As Smotrich defends freeze, PM vows to transfer funds to Arab towns ‘with oversight’

Netanyahu says the funding must be monitored so that it ‘reaches its appropriate destination,’ as far-right minister claims money could fuel organized crime, ‘encourage terror’

File - Prime Minister Benjamin Netanyahu (right) speaks with Finance Minister Bezalel Smotrich during a cabinet meeting at the Prime Minister's Office in Jerusalem on June 18, 2023. (Amit Shabi/Pool)
File - Prime Minister Benjamin Netanyahu (right) speaks with Finance Minister Bezalel Smotrich during a cabinet meeting at the Prime Minister's Office in Jerusalem on June 18, 2023. (Amit Shabi/Pool)

Facing growing criticism, including from some coalition figures, Finance Minister Bezalel Smotrich on Wednesday defended his decision to freeze millions of shekels budgeted for Arab Israelis, as Prime Minister Benjamin Netanyahu pledged the funds would eventually be transferred.

Smotrich has taken flak over the past few days for refusing to release NIS 200 million ($55 million) for economic development in Arab municipalities, and maintaining a hold on a higher education program for East Jerusalem residents. Smotrich, head of the far-right Religious Zionism party, has drawn accusations of racism from opposition lawmakers.

The funds — aimed at boosting the economy, upgrading infrastructure and fighting crime in Arab communities — were approved by the previous government, which included the Islamist Ra’am party alongside left-wing, centrist and right-wing parties that united in opposition to Netanyahu.

In his first public comments on the far-right leader’s decision to block the money from being transferred, Netanyahu’s office said Wednesday evening that unspecified monitoring mechanisms would be put in place before the funding goes through, an apparent nod to claims by Smotrich that the reserves could end up in the hands of local organized crime groups or go toward supporting terrorism.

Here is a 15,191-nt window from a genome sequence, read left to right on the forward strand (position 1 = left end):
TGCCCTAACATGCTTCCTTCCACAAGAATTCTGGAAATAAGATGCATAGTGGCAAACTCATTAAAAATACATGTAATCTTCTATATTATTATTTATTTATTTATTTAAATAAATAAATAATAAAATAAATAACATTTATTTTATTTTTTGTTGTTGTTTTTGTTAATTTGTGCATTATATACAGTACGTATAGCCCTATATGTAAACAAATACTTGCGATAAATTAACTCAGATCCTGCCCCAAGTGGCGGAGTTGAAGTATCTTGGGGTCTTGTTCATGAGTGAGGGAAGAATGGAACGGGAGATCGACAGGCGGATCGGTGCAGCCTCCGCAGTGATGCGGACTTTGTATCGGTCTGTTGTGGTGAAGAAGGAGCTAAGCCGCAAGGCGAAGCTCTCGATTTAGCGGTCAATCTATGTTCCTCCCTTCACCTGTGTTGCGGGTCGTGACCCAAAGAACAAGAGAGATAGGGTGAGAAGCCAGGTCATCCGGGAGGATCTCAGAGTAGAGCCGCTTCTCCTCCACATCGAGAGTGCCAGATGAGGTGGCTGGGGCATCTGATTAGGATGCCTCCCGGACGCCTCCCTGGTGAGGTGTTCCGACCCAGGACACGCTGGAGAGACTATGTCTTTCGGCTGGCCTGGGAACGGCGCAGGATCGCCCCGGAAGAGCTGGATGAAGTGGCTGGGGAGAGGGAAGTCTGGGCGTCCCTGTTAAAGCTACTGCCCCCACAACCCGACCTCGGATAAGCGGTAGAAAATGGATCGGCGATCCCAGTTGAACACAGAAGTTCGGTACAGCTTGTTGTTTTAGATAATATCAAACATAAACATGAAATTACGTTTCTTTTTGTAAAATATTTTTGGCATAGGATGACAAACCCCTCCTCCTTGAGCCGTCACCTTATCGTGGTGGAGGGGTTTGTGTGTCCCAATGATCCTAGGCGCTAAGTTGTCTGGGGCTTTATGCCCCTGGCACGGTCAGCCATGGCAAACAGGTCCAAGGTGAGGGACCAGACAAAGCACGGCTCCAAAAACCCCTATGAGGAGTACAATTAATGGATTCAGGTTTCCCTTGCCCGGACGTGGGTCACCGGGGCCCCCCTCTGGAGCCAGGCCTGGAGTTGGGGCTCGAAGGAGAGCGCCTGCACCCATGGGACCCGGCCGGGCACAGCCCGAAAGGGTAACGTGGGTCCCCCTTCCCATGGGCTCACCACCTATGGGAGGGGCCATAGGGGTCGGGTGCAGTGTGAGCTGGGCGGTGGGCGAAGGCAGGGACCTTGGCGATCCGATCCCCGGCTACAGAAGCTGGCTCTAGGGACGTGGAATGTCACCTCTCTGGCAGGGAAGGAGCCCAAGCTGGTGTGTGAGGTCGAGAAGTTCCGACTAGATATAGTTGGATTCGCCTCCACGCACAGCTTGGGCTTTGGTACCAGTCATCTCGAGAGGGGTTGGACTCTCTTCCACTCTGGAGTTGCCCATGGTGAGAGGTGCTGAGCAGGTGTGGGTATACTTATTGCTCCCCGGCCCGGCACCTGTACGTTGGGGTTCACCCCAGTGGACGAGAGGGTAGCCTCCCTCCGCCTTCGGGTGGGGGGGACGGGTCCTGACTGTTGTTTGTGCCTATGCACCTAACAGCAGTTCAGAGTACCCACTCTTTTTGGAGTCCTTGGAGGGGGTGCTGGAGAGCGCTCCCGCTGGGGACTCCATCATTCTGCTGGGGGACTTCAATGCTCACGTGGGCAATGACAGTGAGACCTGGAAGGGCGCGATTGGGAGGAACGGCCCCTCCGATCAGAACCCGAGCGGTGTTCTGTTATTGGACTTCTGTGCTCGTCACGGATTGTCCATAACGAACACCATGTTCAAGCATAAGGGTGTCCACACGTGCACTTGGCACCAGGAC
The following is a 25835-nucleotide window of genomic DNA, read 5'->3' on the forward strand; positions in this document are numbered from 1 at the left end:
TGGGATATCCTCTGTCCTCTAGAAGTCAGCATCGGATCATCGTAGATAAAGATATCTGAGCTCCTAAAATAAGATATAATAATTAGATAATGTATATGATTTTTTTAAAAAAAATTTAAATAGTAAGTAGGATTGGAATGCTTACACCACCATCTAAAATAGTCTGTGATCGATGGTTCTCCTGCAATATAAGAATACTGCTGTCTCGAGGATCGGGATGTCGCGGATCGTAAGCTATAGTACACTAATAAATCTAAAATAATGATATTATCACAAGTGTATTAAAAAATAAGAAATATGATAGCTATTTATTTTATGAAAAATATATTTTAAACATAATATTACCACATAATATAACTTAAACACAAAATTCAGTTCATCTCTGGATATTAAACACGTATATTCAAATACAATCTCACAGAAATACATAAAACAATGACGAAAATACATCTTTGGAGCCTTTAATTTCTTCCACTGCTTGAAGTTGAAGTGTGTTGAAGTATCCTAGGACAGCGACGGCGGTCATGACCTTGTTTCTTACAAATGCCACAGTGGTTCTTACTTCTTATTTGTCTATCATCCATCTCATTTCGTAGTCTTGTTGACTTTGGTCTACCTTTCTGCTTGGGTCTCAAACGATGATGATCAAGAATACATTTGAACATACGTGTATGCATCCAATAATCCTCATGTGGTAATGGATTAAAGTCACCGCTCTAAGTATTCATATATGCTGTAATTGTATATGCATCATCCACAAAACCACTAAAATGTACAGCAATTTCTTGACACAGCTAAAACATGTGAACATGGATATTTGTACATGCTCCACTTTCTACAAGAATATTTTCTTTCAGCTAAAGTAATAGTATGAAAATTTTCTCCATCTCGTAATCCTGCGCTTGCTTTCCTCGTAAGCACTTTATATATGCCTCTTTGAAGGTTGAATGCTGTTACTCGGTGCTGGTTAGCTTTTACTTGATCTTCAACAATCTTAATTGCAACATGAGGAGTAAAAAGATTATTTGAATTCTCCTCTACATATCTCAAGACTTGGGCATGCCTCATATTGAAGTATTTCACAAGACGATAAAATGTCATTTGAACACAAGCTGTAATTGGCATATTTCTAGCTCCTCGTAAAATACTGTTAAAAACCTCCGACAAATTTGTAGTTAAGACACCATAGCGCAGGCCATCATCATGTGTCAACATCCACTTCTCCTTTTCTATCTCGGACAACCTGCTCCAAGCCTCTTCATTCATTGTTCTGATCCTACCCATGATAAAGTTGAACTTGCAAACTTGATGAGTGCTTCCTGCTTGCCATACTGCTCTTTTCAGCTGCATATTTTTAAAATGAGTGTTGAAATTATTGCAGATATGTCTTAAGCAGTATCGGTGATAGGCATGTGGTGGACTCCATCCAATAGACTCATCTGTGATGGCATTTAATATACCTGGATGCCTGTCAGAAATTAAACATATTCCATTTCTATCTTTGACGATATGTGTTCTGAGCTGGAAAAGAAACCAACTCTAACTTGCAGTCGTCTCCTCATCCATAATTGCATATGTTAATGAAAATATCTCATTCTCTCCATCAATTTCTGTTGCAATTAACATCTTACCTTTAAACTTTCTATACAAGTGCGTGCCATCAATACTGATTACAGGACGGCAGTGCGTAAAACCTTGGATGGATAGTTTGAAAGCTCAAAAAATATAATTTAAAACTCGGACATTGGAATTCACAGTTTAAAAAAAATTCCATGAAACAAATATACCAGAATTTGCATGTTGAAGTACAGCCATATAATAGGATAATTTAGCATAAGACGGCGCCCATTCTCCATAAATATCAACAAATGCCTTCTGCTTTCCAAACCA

“Arab citizens of Israel deserve what all citizens deserve and I am committed to that. This is my demand of all government ministries and it will be done after a check that ensures the money indeed reaches its destination — Arab citizens of Israel,” Netanyahu said in a statement.

In a televised press conference Wednesday evening, shortly before Netanyahu’s statement, Smotrich touted the budgets right-wing governments have allotted for ethnic minority communities, while seeming to push back on racism charges, calling Arab Israelis “an integral part” of Israel and insisting he was “committed to all Israelis… without differentiating on the basis of religion, race, sexuality or political views.”

“This is first of all in your interest,” he asserted, in a direct appeal to the Arab community, referring to his decision to freeze the funds.

Smotrich then railed against Ra’am while claiming that government funding was fueling organized crime in Arab locales.

“Not on my watch,” he said.

Finance Minister Bezalel Smotrich speaks during a press conference at the Finance Ministry in Jerusalem on August 9, 2023. (Chaim Goldberg/Flash90)

Returning to his decision to freeze the funds, the finance minister argued that “the main motive of crime in Arab society is economic” and that he was therefore forming a special committee on the matter.

“Despite all the pressure and the false campaign, I announce here that I will not allow the transfer of these funds without clear mechanisms that will ensure they reach their destination and not crime organizations, and without it being clear if they are being budgeted for incitement and encouragement to terror,” Smotrich said.

Meanwhile, the Kan public broadcaster quoted unnamed associates of Netanyahu slamming Smotrich over the frozen money, warning there could be international fallout from the move. The report said senior treasury officials were opposed to the decision and that he was alone in the fight, noting that no one else had appeared alongside Smotrich at the press conference.

Also Wednesday, US President Joe Biden’s administration commented on the held-up funds.

Asked for comment on Smotrich’s decision, a US State Department spokesperson referred reporters to the minister to explain his stance but added: “As a general matter, the United States is deeply committed to the welfare and security of all Israeli citizens.”

The funding suspended by Smotrich was approved in part to address a wave of violent crime that has engulfed the Arab community in Israel in recent years. Many community leaders blame police, who they say have failed to crack down on powerful criminal organizations and largely ignore the violence. They also point to decades of neglect and discrimination by government offices as the root cause of the problem.

The East Jerusalem education plan is for a preparatory program (mechina) for Arab students at the Hebrew University of Jerusalem. Smotrich has said he is holding up the plan until the government can deal with what he alleges are “Islamic radical cells in Israeli colleges and universities.”

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